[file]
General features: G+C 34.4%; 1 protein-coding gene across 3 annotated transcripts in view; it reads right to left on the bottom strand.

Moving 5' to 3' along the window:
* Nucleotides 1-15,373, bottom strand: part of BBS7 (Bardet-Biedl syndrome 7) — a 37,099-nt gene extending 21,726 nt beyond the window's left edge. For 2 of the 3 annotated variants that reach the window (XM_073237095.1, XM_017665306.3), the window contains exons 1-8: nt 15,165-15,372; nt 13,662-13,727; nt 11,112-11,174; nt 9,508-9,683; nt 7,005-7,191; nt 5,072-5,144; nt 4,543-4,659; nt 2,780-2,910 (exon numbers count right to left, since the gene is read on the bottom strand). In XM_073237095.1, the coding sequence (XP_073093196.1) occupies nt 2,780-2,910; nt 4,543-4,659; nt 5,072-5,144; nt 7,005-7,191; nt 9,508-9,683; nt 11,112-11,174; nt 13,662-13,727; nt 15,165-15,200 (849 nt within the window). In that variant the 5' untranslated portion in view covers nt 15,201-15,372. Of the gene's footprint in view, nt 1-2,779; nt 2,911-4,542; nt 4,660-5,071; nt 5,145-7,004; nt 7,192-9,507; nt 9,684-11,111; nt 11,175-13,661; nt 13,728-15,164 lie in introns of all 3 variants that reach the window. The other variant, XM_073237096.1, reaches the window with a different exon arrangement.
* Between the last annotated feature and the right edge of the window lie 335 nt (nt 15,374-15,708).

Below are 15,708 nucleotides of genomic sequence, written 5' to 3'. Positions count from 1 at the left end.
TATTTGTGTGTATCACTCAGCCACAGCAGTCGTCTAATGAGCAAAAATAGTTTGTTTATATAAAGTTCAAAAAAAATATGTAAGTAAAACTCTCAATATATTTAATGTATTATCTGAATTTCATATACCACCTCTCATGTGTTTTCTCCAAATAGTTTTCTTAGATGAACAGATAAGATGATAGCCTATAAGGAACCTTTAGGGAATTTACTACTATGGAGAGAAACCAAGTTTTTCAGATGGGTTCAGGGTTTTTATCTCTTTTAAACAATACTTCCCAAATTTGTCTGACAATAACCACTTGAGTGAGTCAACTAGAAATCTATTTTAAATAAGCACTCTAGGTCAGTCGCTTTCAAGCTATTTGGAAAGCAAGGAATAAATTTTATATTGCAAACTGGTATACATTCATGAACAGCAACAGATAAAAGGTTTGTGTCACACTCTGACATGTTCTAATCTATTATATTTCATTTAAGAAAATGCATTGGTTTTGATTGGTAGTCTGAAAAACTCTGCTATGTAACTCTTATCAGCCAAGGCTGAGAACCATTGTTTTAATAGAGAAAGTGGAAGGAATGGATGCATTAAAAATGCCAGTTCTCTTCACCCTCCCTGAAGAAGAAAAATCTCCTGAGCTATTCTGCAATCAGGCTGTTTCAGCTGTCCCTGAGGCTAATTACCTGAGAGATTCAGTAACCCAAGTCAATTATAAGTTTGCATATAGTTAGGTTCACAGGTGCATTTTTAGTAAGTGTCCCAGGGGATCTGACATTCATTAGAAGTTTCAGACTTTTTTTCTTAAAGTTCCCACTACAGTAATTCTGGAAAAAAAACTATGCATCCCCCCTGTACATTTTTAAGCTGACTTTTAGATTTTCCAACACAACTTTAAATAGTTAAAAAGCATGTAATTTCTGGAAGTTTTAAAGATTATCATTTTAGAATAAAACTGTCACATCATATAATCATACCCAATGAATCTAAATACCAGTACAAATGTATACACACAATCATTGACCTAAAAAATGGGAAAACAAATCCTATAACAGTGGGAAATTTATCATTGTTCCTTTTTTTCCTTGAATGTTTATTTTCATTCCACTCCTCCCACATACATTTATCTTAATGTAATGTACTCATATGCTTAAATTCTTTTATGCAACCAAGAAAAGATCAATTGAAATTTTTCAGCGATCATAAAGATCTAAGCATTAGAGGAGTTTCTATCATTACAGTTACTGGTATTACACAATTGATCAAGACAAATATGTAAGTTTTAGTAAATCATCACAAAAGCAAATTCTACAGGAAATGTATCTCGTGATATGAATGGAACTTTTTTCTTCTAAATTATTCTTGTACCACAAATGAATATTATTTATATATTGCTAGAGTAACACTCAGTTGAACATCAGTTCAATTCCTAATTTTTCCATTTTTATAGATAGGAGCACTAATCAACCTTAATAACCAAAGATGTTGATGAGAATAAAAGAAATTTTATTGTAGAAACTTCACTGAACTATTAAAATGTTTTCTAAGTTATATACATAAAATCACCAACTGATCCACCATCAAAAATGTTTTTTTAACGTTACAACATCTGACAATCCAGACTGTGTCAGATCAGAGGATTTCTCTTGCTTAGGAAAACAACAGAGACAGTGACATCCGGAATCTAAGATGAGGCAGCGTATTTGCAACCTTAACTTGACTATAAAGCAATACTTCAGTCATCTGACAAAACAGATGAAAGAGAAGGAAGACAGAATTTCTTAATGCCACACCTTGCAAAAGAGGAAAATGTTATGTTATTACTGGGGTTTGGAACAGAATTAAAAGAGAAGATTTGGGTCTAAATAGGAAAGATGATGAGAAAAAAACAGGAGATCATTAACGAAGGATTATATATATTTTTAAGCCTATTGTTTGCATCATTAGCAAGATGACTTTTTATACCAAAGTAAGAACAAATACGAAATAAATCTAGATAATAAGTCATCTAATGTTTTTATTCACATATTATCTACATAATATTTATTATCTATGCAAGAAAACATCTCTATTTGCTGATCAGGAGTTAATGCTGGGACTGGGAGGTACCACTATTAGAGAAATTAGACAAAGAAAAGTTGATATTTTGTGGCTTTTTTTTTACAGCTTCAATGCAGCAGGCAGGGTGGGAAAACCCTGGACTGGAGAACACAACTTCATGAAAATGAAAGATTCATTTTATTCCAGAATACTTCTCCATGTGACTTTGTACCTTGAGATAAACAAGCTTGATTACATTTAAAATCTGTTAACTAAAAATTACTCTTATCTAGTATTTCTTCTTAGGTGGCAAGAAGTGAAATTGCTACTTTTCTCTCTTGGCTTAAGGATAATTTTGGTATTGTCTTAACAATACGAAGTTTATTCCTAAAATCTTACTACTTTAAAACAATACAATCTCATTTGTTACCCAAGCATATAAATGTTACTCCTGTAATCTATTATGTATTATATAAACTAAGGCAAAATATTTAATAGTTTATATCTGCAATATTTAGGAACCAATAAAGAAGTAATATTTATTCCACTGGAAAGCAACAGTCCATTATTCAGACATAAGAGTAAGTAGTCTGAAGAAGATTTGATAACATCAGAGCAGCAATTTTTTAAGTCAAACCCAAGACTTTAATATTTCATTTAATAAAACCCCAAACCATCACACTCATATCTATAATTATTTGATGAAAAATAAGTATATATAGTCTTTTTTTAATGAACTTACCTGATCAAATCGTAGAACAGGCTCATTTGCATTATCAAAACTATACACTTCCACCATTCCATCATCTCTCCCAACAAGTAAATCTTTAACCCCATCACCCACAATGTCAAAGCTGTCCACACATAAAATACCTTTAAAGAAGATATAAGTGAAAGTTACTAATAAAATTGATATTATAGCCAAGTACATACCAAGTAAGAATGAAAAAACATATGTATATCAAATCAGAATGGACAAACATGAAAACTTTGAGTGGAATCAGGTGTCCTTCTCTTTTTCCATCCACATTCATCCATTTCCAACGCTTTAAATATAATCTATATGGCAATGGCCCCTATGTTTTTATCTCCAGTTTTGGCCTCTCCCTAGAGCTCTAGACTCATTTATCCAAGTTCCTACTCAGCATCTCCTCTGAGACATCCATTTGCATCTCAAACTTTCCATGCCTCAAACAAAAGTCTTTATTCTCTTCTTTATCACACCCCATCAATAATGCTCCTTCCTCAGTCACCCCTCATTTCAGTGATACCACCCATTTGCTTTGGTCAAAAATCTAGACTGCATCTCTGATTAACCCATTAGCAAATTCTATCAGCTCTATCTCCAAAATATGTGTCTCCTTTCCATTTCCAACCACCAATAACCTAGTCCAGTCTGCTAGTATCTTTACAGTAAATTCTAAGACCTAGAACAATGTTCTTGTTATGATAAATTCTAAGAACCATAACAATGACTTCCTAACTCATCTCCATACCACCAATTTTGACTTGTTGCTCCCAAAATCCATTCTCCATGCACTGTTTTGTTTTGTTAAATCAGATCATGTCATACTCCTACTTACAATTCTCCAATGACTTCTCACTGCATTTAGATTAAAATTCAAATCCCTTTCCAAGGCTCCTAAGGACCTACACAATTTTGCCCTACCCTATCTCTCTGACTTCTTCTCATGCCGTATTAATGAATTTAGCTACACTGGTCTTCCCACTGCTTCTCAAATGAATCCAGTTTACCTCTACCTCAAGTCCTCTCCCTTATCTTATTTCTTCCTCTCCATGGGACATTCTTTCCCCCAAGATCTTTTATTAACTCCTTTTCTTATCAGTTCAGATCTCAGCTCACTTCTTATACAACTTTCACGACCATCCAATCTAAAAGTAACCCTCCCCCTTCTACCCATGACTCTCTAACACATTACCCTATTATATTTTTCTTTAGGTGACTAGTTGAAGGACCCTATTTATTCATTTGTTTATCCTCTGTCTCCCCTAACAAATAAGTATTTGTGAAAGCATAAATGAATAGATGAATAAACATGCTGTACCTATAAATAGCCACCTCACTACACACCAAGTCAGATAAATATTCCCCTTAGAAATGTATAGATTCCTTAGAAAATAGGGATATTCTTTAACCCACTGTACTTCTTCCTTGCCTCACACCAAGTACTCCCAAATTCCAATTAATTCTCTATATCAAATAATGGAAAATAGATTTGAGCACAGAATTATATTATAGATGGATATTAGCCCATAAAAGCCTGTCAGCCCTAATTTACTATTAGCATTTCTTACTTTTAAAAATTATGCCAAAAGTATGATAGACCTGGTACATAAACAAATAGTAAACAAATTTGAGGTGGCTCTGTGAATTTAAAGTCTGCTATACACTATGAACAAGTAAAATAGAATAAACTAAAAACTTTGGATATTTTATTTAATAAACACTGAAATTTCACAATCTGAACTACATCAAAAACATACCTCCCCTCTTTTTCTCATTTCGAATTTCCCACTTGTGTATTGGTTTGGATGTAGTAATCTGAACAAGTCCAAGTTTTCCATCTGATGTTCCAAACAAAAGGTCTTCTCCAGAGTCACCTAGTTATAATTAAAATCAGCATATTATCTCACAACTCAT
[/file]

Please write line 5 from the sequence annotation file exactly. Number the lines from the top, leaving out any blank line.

Below are 15,708 nucleotides of genomic sequence, written 5' to 3'. Positions count from 1 at the left end.